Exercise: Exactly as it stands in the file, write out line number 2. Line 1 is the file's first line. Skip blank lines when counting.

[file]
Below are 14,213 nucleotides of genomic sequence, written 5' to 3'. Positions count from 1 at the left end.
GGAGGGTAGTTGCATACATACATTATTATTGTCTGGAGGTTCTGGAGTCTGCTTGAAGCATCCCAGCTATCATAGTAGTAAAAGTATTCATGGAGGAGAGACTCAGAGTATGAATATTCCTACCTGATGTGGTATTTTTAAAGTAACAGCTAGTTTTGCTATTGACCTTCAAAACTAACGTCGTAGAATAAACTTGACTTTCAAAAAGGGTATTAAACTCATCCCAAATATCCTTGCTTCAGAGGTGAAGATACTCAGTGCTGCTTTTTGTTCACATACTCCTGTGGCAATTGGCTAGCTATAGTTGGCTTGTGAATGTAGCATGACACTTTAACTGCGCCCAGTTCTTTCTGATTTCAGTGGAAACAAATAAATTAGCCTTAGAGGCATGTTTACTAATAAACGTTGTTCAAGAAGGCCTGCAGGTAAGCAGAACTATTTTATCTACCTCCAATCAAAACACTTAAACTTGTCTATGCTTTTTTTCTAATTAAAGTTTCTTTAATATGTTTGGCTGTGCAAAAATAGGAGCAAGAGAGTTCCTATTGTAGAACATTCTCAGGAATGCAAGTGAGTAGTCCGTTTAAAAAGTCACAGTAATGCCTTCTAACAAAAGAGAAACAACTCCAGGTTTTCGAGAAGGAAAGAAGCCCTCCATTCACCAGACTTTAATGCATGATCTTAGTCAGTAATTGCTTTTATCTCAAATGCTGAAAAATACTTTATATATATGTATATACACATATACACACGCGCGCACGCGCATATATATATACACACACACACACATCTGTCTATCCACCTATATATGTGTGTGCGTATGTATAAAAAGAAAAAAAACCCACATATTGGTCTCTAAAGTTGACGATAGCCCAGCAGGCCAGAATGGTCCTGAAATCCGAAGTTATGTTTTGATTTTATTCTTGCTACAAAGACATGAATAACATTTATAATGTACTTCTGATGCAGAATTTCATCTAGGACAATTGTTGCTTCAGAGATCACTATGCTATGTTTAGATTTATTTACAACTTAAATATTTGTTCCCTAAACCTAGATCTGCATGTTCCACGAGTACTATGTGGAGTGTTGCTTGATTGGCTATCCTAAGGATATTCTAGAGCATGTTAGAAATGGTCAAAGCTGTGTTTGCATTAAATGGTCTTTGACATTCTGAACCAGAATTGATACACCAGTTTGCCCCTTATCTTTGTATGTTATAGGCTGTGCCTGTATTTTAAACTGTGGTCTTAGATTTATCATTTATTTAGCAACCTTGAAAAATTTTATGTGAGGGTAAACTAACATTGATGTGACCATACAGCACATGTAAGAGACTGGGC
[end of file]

GGAGGGTAGTTGCATACATACATTATTATTGTCTGGAGGTTCTGGAGTCTGCTTGAAGCATCCCAGCTATCATAGTAGTAAAAGTATTCATGGAGGAGAGACTCAGAGTATGAATATTCCTACCTGATGTGGTATTTTTAAAGTAACAGCTAGTTTTGCTATTGACCTTCAAAACTAACGTCGTAGAATAAACTTGACTTTCAAAAAGGGTATTAAACTCATCCCAAATATCCTTGCTTCAGAGGTGAAGATACTCAGTGCTGCTTTTTGTTCACATACTCCTGTGGCAATTGGCTAGCTATAGTTGGCTTGTGAATGTAGCATGACACTTTAACTGCGCCCAGTTCTTTCTGATTTCAGTGGAAACAAATAAATTAGCCTTAGAGGCATGTTTACTAATAAACGTTGTTCAAGAAGGCCTGCAGGTAAGCAGAACTATTTTATCTACCTCCAATCAAAACACTTAAACTTGTCTATGCTTTTTTTCTAATTAAAGTTTCTTTAATATGTTTGGCTGTGCAAAAATAGGAGCAAGAGAGTTCCTATTGTAGAACATTCTCAGGAATGCAAGTGAGTAGTCCGTTTAAAAAGTCACAGTAATGCCTTCTAACAAAAGAGAAACAACTCCAGGTTTTCGAGAAGGAAAGAAGCCCTCCATTCACCAGACTTTAATGCATGATCTTAGTCAGTAATTGCTTTTATCTCAAATGCTGAAAAATACTTTATATATATGTATATACACATATACACACGCGCGCACGCGCATATATATATACACACACACACACATCTGTCTATCCACCTATATATGTGTGTGCGTATGTATAAAAAGAAAAAAAACCCACATATTGGTCTCTAAAGTTGACGATAGCCCAGCAGGCCAGAATGGTCCTGAAATCCGAAGTTATGTTTTGATTTTATTCTTGCTACAAAGACATGAATAACATTTATAATGTACTTCTGATGCAGAATTTCATCTAGGACAATTGTTGCTTCAGAGATCACTATGCTATGTTTAGATTTATTTACAACTTAAATATTTGTTCCCTAAACCTAGATCTGCATGTTCCACGAGTACTATGTGGAGTGTTGCTTGATTGGCTATCCTAAGGATATTCTAGAGCATGTTAGAAATGGTCAAAGCTGTGTTTGCATTAAATGGTCTTTGACATTCTGAACCAGAATTGATACACCAGTTTGCCCCTTATCTTTGTATGTTATAGGCTGTGCCTGTATTTTAAACTGTGGTCTTAGATTTATCATTTATTTAGCAACCTTGAAAAATTTTATGTGAGGGTAAACTAACATTGATGTGACCATACAGCACATGTAAGAGACTGGGC